Northern Ireland's first minister Peter Robinson has come under fire for defending a pastor who made controversial comments about Muslims.
James McConnell of the Metropolitan Tabernacle in north Belfast, described Islam as "heathen" and "satanic", and said he did not trust Muslims.
Mr Robinson said he would not trust Muslims involved in violence or those devoted to Sharia law.
But he said he would "trust them to go to the shops" for him.
Speaking on the Nolan Show on Wednesday night, Mr McConnell said he was surprised by Mr Robinson's comments.
"He didn't really need to do that, because when a man talks like that his career is at stake," he said.
"I didn't want him to get into trouble over me."
Police said they were investigating "a hate crime motive" after complaints about Mr McConnell's initial remarks, made on 18 May.
Mr McConnell told his congregation "a new evil had arisen" and "there are cells of Muslims right throughout Britain".
"Islam is heathen, Islam is satanic, Islam is a doctrine spawned in hell," he said.
He said he agreed with the late MP Enoch Powell, whose 1968 "Rivers of Blood" speech criticised immigration.
"Enoch Powell was a prophet, he called it that blood would flow on the streets and it has happened," he said.
Peter Robinson, Democratic Unionist Party first minister, who made the comments in an interview with the Irish News newspaper, has attended the evangelical church in the past.
Mr Robinson said that Mr McConnell had been demonised because of his remarks, and that there "isn't an ounce of hatred in his (the pastor's) bones".
Mr Robinson said that it was a duty of any preacher to denounce what he described as "false prophesy".
He went on to say that he would not trust Muslims either, particularly with regard to those who had been involved in violence, or those who are "fully devoted to Sharia law, I wouldn't trust them for spiritual guidance".
However, Mr Robinson said he would trust Muslims to "go down to the shops" for him or to deal with a number of other "day to day issues".
Deputy First Minister Martin McGuinness of Sinn Féin called on Mr Robinson to show leadership in promoting equality, tolerance and mutual respect for all.
In response, Mr Robinson said on Twitter that he would not "take lectures from a self-confessed leader of a bloody terrorist organisation".
The two men have been meeting the Turkish ambassador on Wednesday.
Stormont Justice Minister David Ford said: "Frankly, it sounds like the kind of language that would have gone down well in South Africa a few years ago or the southern parts of the United States half a century ago."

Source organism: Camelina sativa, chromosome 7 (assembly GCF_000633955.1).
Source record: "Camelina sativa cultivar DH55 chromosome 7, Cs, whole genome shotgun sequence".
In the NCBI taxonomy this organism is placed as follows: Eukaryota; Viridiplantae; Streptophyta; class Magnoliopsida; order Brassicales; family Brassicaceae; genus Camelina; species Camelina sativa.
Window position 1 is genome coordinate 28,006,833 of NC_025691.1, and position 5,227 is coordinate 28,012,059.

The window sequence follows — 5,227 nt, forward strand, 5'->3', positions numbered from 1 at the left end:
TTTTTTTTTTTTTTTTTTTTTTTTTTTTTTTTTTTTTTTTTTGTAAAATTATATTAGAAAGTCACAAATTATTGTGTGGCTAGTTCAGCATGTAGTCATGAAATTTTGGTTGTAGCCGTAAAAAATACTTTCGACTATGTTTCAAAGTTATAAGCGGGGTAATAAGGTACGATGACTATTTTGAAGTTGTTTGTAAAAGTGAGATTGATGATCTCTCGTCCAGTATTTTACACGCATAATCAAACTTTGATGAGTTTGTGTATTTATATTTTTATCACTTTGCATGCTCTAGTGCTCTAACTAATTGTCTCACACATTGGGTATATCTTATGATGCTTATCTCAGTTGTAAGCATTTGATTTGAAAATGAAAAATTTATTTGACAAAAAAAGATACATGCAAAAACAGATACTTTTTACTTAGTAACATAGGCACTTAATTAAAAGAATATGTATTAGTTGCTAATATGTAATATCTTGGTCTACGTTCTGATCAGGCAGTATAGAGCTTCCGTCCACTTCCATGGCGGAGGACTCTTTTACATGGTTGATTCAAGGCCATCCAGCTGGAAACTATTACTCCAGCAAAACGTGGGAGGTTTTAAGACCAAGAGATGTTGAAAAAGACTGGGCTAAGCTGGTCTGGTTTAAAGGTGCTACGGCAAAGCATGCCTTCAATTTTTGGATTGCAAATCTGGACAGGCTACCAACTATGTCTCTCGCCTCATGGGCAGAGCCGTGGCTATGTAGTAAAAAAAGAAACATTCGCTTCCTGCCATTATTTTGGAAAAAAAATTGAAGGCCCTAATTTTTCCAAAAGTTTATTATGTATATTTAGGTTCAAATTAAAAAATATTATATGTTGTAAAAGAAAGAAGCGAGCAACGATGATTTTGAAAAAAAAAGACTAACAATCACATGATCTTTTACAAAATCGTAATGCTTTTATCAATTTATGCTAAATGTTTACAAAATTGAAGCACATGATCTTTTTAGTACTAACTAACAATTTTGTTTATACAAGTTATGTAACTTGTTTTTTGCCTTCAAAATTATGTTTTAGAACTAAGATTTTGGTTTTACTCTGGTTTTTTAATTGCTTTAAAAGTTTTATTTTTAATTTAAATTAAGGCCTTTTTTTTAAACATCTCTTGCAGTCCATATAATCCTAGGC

Mr Ford, who is the Alliance Party leader, added: "Whatever the precise words, it conveys the impression that people are somehow less than others because of their religious beliefs or the colour of their skin, and that must be resisted."
The Equality Commission's chief commissioner Dr Michael Wardlow said he was dismayed by Mr Robinson's comments.
"It is incumbent on all leaders in public life to demonstrate in what they say, and what they do not say, a real and true respect for all human beings," he said.
Northern Ireland Secretary Theresa Villiers said: "I haven't seen Peter's comments in detail, but I feel that what Pastor McConnell said was wrong.
She added: "It's a matter for the first minister how he responds to these remarks - people obviously have different perspectives. For myself, I do condemn the remarks made by Pastor McConnell and don't believe they are justified - Islam is a peaceful religion."
A senior Belfast Muslim said Mr Robinson's remarks about members of his faith were "degrading and insulting".
Raied Al-Wazzan of the Belfast Islamic Centre said Mr Robinson's remarks about trusting Muslims to go the shops for him were "hurtful".
Khalid Anis from the Islamic Society of Britain told BBC Radio Ulster's Nolan Show that he was shocked that a prominent politician in a position of leadership could speak "with such a double tongue".
Mr Anis said that for a person in authority, like Mr Robinson, to make such remarks was "utterly disgraceful".
The Muslim Association of Britain said: "The pastor's comments not only hurt thousands of Muslims living peacefully in Northern Ireland, but also promote hatred and bigotry against all Muslims in the UK.
"The words of Mr Robinson demonstrate his lack of leadership, when as a representative he should be sensitive to the constituents he represents."
Respect MP George Galloway said Peter Robinson's comments "render him unfit to be the first minister".
"It's simply incredible... that someone with a duty to try and represent and protect the interests of all the people living in the place he is presiding over should endorse these kind of words," he said.
Ulster Unionist assembly member Danny Kinahan said Mr Robinson's comments had "caused a great deal of hurt and offence to many people".
"I do not believe that sweeping generalisations can be applied to an entire religion encompassing many hundreds of millions of people worldwide, and I seriously doubt that such sentiments will play well in a number of countries from which Invest NI are seeking to attract much-needed jobs and investment," he said.
Stewart Dickson of the Alliance Party said: "As first minister, Peter Robinson has a duty to represent the country and I am dismayed by his comments that he would only trust a Muslim to get him something from a shop.
"That is extremely demeaning and disrespectful to an entire religion."
Green Party leader Steven Agnew said: "Our first minister has sent out a message to the rest of the world that Northern Ireland is a closed and unwelcoming society."